a Possum - Save a tree!
Brushtail Possum (Trichosurus vulpecula) a native of Australia, like most of New
Zealand's wild mammals & marsupials, was introduced to New Zealand in the
1800's to generate an industry - in the case of the Possum, a fur trade. With
no predators, and ideal living conditions, once in the wild the Possum population
has reached plague proportions estimated up to Seventy million animals, which
munch their way through hectares of New Zealand's native bush at the alarming
rate of over twenty one thousand tonnes per evening, threatening
many species of birds unique to our shores by loss of habitat alone.
Brushtail Possums have been found guilty of eating eggs, nestlings and adults
of NZ native species such as the kokako, kiwi, kahu, kereru and mutton bird, some
of which are endangered species.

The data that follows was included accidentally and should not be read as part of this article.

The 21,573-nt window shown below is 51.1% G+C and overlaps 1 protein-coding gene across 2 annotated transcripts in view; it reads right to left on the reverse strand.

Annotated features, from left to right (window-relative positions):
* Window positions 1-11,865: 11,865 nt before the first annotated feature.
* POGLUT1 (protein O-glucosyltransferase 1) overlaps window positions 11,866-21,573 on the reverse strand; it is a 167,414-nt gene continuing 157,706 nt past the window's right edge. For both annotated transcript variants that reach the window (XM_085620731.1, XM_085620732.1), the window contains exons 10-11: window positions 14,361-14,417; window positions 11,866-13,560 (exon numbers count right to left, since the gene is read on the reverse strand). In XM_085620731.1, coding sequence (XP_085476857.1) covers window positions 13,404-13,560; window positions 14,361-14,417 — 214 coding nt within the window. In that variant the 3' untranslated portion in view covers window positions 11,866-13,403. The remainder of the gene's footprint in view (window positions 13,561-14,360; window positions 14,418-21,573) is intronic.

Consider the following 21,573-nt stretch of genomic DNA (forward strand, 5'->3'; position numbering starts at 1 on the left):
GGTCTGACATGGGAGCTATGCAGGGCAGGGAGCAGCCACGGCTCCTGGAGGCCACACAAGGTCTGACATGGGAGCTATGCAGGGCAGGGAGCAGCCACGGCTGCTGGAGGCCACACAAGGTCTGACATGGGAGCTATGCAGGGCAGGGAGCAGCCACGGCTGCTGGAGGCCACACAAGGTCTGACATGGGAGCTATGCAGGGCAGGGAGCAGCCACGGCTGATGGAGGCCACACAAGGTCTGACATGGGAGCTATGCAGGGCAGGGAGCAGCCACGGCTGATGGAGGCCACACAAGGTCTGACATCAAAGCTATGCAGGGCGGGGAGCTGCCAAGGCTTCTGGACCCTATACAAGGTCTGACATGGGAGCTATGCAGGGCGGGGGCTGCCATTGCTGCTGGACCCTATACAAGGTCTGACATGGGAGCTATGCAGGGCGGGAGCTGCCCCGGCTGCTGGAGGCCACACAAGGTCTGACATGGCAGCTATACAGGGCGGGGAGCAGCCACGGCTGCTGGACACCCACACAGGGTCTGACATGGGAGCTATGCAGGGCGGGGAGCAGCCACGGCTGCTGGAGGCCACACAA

Parts of New zealand's native bush are of
particular significance and protected as World Heritage National Parks.
measures to controlling the Possum numbers is difficult in rugged areas, increasing
the market for the desirable pelts, and the research resulting in the use of the
fibres in kntwear and fabric is giving the Possum a good use once again, whilst
reducing the numbers gradually in the wild. Buying Possum products is an environmentally
Possum fur is has remarkable fibre, it is hollow, trapping warm
air and insulating the skin from the freezing winter temperatures. Seven percent
warmer than wool itself, Possum is spun with Merino to produce superb quality
warm and lightweight garments which feel wonderful to touch and wear.
The export of Brush Tailed Possum (Trichosurus vulpecula) skins and products
is permitted according to New Zealand law; will not be detrimental to the survival
of the species in the wild; and does not come from species listed in the Convention
on International Trade in Endangered Species of Wild Fauna and Flora; and conforms
to the requirement of the Convention